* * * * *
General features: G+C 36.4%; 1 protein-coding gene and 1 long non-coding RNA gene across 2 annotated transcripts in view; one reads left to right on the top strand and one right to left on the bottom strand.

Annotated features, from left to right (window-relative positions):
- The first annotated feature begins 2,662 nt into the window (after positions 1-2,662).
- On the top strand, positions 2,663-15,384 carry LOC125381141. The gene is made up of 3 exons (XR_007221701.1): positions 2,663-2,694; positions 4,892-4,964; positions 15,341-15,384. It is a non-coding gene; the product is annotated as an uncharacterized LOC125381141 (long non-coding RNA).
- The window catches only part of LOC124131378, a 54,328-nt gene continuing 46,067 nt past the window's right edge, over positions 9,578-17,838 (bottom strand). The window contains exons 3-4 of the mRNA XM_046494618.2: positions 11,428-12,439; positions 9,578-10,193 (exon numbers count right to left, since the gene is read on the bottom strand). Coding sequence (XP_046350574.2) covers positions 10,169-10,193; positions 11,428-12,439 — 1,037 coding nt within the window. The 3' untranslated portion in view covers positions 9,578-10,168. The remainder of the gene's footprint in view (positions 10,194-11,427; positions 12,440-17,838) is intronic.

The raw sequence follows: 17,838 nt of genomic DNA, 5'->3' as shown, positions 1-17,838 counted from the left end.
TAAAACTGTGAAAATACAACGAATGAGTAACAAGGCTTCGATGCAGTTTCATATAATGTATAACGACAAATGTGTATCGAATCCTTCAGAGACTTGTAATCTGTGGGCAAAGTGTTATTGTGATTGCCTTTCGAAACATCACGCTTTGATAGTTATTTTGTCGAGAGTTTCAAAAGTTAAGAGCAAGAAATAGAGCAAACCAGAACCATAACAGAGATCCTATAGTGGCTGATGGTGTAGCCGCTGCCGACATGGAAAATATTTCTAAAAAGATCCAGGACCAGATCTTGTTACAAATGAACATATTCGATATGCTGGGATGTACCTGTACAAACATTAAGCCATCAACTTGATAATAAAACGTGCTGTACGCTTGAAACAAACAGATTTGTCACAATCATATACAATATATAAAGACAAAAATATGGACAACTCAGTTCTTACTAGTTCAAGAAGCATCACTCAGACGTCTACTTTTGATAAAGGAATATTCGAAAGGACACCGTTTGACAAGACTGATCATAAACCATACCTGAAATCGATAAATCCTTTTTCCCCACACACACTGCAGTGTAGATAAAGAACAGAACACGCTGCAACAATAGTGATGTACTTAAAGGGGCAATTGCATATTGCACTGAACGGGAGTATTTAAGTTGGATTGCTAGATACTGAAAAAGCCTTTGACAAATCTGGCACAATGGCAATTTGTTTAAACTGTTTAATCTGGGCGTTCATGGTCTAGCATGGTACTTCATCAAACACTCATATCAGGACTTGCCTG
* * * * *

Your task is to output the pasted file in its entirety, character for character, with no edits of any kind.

General features: G+C 36.4%; 1 protein-coding gene and 1 long non-coding RNA gene across 2 annotated transcripts in view; one reads left to right on the top strand and one right to left on the bottom strand.

Annotated features, from left to right (window-relative positions):
- The first annotated feature begins 2,662 nt into the window (after positions 1-2,662).
- On the top strand, positions 2,663-15,384 carry LOC125381141. The gene is made up of 3 exons (XR_007221701.1): positions 2,663-2,694; positions 4,892-4,964; positions 15,341-15,384. It is a non-coding gene; the product is annotated as an uncharacterized LOC125381141 (long non-coding RNA).
- The window catches only part of LOC124131378, a 54,328-nt gene continuing 46,067 nt past the window's right edge, over positions 9,578-17,838 (bottom strand). The window contains exons 3-4 of the mRNA XM_046494618.2: positions 11,428-12,439; positions 9,578-10,193 (exon numbers count right to left, since the gene is read on the bottom strand). Coding sequence (XP_046350574.2) covers positions 10,169-10,193; positions 11,428-12,439 — 1,037 coding nt within the window. The 3' untranslated portion in view covers positions 9,578-10,168. The remainder of the gene's footprint in view (positions 10,194-11,427; positions 12,440-17,838) is intronic.

The raw sequence follows: 17,838 nt of genomic DNA, 5'->3' as shown, positions 1-17,838 counted from the left end.
TAAAACTGTGAAAATACAACGAATGAGTAACAAGGCTTCGATGCAGTTTCATATAATGTATAACGACAAATGTGTATCGAATCCTTCAGAGACTTGTAATCTGTGGGCAAAGTGTTATTGTGATTGCCTTTCGAAACATCACGCTTTGATAGTTATTTTGTCGAGAGTTTCAAAAGTTAAGAGCAAGAAATAGAGCAAACCAGAACCATAACAGAGATCCTATAGTGGCTGATGGTGTAGCCGCTGCCGACATGGAAAATATTTCTAAAAAGATCCAGGACCAGATCTTGTTACAAATGAACATATTCGATATGCTGGGATGTACCTGTACAAACATTAAGCCATCAACTTGATAATAAAACGTGCTGTACGCTTGAAACAAACAGATTTGTCACAATCATATACAATATATAAAGACAAAAATATGGACAACTCAGTTCTTACTAGTTCAAGAAGCATCACTCAGACGTCTACTTTTGATAAAGGAATATTCGAAAGGACACCGTTTGACAAGACTGATCATAAACCATACCTGAAATCGATAAATCCTTTTTCCCCACACACACTGCAGTGTAGATAAAGAACAGAACACGCTGCAACAATAGTGATGTACTTAAAGGGGCAATTGCATATTGCACTGAACGGGAGTATTTAAGTTGGATTGCTAGATACTGAAAAAGCCTTTGACAAATCTGGCACAATGGCAATTTGTTTAAACTGTTTAATCTGGGCGTTCATGGTCTAGCATGGTACTTCATCAAACACTCATATCAGGACTTGCCTG